The MAMS has access to SBMWD’s GIS data, associated engineering documents, and the sewer lines’ closed-circuit television (CCTV) feeds. It links data collected in the field with the department’s GIS and publishes that in ArcGIS Enterprise. Employees in both the field and the office can then use a dashboard, built with ArcGIS Dashboards, to monitor progress on sewer line cleaning, and supervisors can use it to plan future operations.

A significant benefit for SBMWD is that the MAMS uses ArcGIS Runtime SDKs for .NET and iOS to publish the GIS data for mobile use. This enables the sewer collection team to display digitized field data using symbology that’s similar to what mobile crews saw on old hard-copy maps generated in ArcGIS Desktop. It also helps seamlessly publish the data in ArcGIS Enterprise and display real-time progress via the dashboard.

Although it was a significant change to switch from a paper-based system to a GIS-centric solution, employees adapted quickly after taking part in training sessions. With all its sewer line cleaning data centralized and accessible in ArcGIS Enterprise, SBMWD has improved communication among departments. Now, supervisors and mobile crews can visualize critical information—including as-builts, cleaning history, and CCTV data—all in one digitized, geospatially focused system.

SBMWD estimates that the MAMS has saved staff members hundreds of hours each year in looking for the history of sewer line cleaning data and communicating their work progress with colleagues and supervisors. Ultimately, the system supports SBMWD’s goal of conducting timely sewer line cleanings and avoiding environmentally damaging and costly sewer spills.

Implementing a Future-Oriented GIS Plan

The City of Billings, Montana, has a vision for developing a connected, data-driven community. This vision relies on being able to accurately collect and manage live data.

A gray street map showing various public works projects along several roads
HDR helped the City of Billings, Montana, assess and implement its Billings GIS Plan to foster a connected, data-driven community.

For the last 20 years, Billings has had a relationship with engineering firm HDR. Billings recently relied on HDR to build basemaps and create hundreds of asset management layers in ArcGIS Pro, ArcGIS Enterprise, and ArcGIS Online to improve service delivery to residents. So when the city created its new Billings GIS Plan, staff members asked a team at HDR to assess and implement the plan.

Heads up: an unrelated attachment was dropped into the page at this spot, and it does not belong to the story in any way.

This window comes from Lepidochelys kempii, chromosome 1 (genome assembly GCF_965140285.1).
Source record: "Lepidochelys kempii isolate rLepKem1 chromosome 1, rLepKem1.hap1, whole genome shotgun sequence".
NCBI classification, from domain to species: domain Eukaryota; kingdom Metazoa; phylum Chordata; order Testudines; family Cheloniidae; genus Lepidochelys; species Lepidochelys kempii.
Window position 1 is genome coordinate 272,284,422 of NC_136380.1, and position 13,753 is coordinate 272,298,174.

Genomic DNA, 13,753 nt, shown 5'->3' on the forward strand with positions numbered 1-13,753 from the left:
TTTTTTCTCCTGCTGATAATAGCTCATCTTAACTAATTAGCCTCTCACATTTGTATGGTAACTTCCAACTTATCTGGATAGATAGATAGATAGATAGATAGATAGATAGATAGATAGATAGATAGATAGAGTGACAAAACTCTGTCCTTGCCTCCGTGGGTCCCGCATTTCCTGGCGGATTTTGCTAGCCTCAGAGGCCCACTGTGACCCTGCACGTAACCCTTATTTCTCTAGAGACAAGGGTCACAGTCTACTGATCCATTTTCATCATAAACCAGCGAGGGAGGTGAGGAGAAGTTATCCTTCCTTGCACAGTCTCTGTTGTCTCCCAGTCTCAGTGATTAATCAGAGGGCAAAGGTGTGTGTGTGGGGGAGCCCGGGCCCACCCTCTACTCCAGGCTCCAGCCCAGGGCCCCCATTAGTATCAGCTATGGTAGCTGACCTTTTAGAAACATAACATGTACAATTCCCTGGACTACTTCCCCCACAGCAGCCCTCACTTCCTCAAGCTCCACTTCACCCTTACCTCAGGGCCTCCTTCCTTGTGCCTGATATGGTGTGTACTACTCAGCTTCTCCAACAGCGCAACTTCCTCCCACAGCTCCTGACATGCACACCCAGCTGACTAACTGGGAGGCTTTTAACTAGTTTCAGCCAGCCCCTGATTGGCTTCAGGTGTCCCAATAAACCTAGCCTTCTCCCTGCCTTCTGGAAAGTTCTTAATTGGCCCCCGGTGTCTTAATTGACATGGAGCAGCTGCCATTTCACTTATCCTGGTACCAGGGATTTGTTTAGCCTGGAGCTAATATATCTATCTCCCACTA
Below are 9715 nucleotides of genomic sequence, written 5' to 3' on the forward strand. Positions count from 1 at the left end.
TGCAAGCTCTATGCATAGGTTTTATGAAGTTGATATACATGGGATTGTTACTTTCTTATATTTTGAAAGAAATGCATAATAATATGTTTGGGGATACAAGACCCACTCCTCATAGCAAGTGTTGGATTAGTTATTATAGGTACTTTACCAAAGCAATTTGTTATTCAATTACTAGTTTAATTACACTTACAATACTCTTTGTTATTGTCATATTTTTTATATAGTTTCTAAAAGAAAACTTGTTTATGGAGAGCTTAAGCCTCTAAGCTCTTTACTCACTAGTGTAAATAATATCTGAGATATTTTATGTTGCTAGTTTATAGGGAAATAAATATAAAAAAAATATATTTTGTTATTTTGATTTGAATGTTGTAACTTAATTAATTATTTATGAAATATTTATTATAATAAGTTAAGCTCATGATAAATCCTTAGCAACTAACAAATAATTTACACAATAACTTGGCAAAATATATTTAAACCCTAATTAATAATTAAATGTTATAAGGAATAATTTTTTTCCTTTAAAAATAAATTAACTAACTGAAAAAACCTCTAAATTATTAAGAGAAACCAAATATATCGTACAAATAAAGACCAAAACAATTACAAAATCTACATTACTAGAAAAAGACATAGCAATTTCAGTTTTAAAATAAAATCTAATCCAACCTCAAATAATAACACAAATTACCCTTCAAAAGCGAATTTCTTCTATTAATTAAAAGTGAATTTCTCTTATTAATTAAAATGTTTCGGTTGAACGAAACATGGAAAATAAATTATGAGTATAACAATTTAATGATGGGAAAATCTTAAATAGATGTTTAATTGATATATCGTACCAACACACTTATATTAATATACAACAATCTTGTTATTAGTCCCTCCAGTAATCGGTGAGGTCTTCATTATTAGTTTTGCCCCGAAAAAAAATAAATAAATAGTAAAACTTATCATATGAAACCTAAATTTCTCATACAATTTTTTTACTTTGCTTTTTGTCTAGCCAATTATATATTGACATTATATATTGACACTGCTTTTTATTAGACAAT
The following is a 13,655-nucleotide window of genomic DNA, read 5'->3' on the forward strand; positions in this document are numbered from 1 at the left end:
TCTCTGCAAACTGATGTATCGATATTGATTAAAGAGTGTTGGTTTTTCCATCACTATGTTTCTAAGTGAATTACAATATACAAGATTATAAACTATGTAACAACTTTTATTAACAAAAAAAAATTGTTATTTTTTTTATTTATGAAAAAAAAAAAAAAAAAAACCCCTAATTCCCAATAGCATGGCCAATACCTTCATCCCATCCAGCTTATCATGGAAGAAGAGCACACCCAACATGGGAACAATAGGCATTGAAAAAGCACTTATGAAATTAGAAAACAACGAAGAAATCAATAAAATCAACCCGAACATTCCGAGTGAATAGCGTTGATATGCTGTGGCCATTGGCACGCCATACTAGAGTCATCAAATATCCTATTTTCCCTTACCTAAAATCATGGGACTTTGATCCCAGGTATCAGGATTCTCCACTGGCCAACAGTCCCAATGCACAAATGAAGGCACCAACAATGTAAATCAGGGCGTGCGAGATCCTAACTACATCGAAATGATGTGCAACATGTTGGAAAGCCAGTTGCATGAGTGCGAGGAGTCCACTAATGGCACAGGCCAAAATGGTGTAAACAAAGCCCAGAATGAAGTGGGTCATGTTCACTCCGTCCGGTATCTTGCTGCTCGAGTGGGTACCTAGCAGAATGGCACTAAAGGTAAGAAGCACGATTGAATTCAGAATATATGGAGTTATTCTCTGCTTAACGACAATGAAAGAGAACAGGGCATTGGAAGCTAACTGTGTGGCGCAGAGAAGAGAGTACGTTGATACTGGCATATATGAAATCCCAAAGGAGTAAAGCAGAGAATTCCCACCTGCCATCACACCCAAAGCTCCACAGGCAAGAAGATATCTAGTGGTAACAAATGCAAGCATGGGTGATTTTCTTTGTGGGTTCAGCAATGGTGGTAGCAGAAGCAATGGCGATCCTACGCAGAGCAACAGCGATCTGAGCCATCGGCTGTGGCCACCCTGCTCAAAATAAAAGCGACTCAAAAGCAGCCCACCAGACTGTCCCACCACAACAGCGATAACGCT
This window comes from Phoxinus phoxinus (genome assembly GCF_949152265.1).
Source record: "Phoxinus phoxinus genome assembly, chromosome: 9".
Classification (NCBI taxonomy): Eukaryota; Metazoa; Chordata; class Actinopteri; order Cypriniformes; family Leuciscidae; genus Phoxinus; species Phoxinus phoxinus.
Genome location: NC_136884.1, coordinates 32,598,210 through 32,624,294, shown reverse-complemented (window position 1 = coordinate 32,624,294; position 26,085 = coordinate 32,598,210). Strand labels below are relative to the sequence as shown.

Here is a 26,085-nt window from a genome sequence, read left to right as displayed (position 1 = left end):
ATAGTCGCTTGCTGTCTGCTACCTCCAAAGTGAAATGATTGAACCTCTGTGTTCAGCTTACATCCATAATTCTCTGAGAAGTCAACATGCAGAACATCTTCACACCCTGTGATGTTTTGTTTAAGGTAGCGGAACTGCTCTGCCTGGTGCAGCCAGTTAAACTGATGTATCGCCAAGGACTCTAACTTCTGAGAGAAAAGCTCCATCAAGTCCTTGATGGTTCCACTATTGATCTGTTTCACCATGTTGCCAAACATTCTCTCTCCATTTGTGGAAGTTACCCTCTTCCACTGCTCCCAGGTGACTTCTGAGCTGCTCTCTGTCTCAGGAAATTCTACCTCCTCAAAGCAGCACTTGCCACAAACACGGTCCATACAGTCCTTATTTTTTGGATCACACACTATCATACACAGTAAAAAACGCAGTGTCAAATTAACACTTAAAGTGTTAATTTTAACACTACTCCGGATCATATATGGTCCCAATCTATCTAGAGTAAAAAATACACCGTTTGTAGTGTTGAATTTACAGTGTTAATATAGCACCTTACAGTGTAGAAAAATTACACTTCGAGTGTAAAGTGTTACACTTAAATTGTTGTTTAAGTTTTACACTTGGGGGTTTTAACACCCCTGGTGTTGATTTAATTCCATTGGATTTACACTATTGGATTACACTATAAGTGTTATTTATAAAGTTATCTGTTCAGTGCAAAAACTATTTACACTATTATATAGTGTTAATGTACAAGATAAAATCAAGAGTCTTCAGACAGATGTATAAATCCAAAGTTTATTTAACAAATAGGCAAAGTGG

The HDR team started by doing a systems and data review of the public works department’s production GIS environment. This review included evaluating the city’s current GIS data and IT infrastructure in relation to map performance, data access, workflows, and third-party software integrations. The team also carried out a detailed review of the public works department’s GIS data, looking for gaps in completeness, accuracy, and consistency. The results of the assessment were summarized in an ArcGIS StoryMaps story, with data gaps, potential issues, and recommendations presented in maps and as key takeaways.

Next, the team from HDR worked with staff from the Billings public works department and GIS professionals at the city to prioritize its recommendations in a GIS road map and begin implementing them. Projects outlined in the road map included foundational priorities, such as improving GIS governance, updating data schemas, making database upgrades, and deploying ArcGIS Enterprise. Once these foundational improvements were in place, the team implemented a suite of updated ArcGIS Online apps, such as ArcGIS Dashboards and ArcGIS Hub; conducted an ArcGIS Utility Network pilot project that used feature manipulation engine workflows for data migration; and modernized the city’s technology from Esri partner Cityworks. The team also implemented automatic vehicle location tracking for the city’s snowplows and integrated Montana’s Call Before You Dig program with ArcGIS and Cityworks.

Now that the Billings GIS Plan is going strong, teams from HDR host GIS training workshops for city staff. These initiatives amplify the city’s use of GIS and help streamline business operations across all divisions within the public works department.

At the 2022 Esri User Conference, the City of Billings received a Special Achievement in GIS (SAG) Award for this ongoing project.